A little warning for you, dear reader: If you’re interested in a light chronicling of daily events, this isn’t it. Although there would certainly be daily events worthy of telling—most of which pulling from a terrible sense of potty humor—this is something deeper. This is about a common thread that has spun itself into each one of my days over the course of the past six months, the course of my new life as a mother.
I recently stopped wearing my fitbit. I had it for less than a month and was pleased on the days that I achieved my 10,000 steps, but that wasn’t everyday. I became annoyed that my fitbit wasn’t counting the other forms of exercise I had been doing, like picking up a baby 1,000,000,00000000 times a day. Come on fitbit, can’t you tell that I’m working here? Eventually I started to resent those little blue blinking lights, reminding me that, yet again, I didn’t accomplish my goal. Akin to the precious ring in the Lord of the Ring series, the fitbit became a most demonic accessory. Although, I would like to consider myself a bit more attractive than Gollum, I mean, I at least have better hair.
I realized that the fitbit had become an ever-present reminder that I was a failure. Every absent blue light on the display screen came to represent every unachieved goal in my life, every way that I prove to be less-than.
So naturally, I passed the fitbit off to my husband. Now he can deal with the nagging feelings of failure when he doesn’t reach his step goal for the day. Just kidding. He doesn’t overthink this stuff like I do. Here’s the thing: I can get rid of the tangible thing that symbolizes failure, but this isn’t really about the fitbit. This is about the state of my heart and how I am “coping” with the transition into motherhood.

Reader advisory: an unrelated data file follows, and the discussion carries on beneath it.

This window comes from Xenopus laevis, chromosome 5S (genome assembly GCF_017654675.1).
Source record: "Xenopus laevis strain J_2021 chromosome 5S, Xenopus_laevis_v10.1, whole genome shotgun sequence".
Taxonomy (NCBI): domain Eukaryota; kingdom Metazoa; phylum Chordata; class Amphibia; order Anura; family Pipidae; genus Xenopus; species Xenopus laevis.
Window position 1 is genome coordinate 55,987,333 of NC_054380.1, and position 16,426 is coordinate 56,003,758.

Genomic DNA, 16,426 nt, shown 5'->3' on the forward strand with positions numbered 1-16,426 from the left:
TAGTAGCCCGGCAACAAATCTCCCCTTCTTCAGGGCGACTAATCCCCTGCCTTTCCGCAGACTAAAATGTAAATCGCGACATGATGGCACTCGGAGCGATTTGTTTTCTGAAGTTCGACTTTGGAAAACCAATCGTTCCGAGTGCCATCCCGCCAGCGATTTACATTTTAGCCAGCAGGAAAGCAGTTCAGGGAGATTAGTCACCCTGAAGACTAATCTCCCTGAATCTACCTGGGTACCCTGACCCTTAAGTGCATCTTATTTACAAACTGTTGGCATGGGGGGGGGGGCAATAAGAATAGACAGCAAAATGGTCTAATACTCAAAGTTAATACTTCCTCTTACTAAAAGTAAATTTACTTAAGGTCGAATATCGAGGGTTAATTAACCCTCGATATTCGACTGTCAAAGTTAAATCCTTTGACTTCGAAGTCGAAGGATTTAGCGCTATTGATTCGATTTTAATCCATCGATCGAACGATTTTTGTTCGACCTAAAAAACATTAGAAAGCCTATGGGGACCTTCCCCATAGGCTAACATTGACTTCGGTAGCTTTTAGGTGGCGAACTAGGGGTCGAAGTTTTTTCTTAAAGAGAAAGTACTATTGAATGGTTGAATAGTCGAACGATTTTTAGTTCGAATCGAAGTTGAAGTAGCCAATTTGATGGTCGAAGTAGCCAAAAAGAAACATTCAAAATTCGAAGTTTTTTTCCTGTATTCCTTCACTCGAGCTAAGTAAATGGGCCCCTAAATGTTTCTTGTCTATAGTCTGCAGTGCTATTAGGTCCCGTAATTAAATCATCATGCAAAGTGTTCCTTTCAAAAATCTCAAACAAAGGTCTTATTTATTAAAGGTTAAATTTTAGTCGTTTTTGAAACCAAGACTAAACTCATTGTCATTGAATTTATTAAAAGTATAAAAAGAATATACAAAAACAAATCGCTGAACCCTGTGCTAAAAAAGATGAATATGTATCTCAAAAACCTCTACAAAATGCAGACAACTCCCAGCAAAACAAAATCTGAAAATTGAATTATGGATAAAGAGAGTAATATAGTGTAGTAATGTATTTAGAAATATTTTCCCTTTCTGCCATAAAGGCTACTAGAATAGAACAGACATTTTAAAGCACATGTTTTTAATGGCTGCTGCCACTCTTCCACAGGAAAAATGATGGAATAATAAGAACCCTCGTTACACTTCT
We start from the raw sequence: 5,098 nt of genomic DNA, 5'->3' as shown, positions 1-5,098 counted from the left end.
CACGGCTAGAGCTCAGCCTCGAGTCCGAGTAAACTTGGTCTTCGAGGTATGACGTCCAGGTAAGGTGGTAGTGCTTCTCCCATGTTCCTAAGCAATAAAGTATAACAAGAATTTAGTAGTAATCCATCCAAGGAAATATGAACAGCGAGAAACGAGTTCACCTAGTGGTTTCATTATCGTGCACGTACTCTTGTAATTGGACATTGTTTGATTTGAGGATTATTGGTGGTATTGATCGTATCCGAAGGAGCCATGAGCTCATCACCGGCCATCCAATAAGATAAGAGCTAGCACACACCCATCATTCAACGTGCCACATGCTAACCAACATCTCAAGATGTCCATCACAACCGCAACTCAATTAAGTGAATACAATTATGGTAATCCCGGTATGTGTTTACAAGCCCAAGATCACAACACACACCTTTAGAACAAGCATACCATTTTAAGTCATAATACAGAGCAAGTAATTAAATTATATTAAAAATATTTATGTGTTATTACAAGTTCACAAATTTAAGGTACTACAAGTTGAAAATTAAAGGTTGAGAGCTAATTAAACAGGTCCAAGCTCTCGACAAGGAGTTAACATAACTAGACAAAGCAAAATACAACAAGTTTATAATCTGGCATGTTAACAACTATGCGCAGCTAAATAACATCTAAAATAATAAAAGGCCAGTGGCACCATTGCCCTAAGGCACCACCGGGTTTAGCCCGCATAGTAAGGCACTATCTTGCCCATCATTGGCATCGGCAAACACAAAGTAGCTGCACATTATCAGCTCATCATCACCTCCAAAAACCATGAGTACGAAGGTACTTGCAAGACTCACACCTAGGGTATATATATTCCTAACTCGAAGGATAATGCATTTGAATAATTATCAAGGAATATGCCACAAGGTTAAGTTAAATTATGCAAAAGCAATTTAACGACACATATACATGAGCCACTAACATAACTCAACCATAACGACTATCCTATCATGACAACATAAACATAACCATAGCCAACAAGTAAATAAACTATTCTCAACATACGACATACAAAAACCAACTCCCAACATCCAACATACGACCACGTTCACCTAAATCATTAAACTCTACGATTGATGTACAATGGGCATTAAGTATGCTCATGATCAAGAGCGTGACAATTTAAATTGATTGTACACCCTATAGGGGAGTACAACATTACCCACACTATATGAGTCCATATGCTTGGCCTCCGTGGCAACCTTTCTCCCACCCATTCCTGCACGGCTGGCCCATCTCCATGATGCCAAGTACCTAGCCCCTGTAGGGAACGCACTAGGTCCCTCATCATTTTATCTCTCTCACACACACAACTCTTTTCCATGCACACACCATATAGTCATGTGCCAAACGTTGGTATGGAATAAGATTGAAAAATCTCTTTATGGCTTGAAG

Mommyhood is the greatest juxtaposition I’ve ever experienced. It’s great and sometimes—awful. Like at 3am when you have mastitis and your 3 week old baby just pooped all over himself and it’s in his hair and you have to bathe him because poop in his hair is disgusting and your body hurts so bad and you’re so weak that you can’t even fully stand, you have to lean over the sink to bathe your poopy baby. Folks, that just effing sucks. Learning to handle the juxtaposition is a confusing transition, especially when you think you can still mimic perfection.
So that’s my day, my everyday. I fight the incessant need for perfection. Is my son listening to enough classical music to enrich his mind such that he will be great at math? Am I reading to him enough? Why isn’t he crawling yet? Am I back to my pre-pregnancy weight and do I look fashionably put together?
Probably not, and that’s ok. I know perfection is unattainable, if even unattractive at times; it’s a matter of convincing my heart. This proves a continuous work, albeit a work worthwhile. So I’ll continue to try out grace, no matter how much I have to fight the perfectionistic tendencies. Battle on.
Kristin Morgan, originally from Gloucester, VA. New to Lynchburg (here since January 2015). Currently a stay-at-home-mom to her 6 month old son, but hopes to one day use her counseling degree for things other than to annoy her husband about talking out his feelings. Enjoys long walks on the beach and Cabernet Sauvignon, not necessarily together, but she would be into that.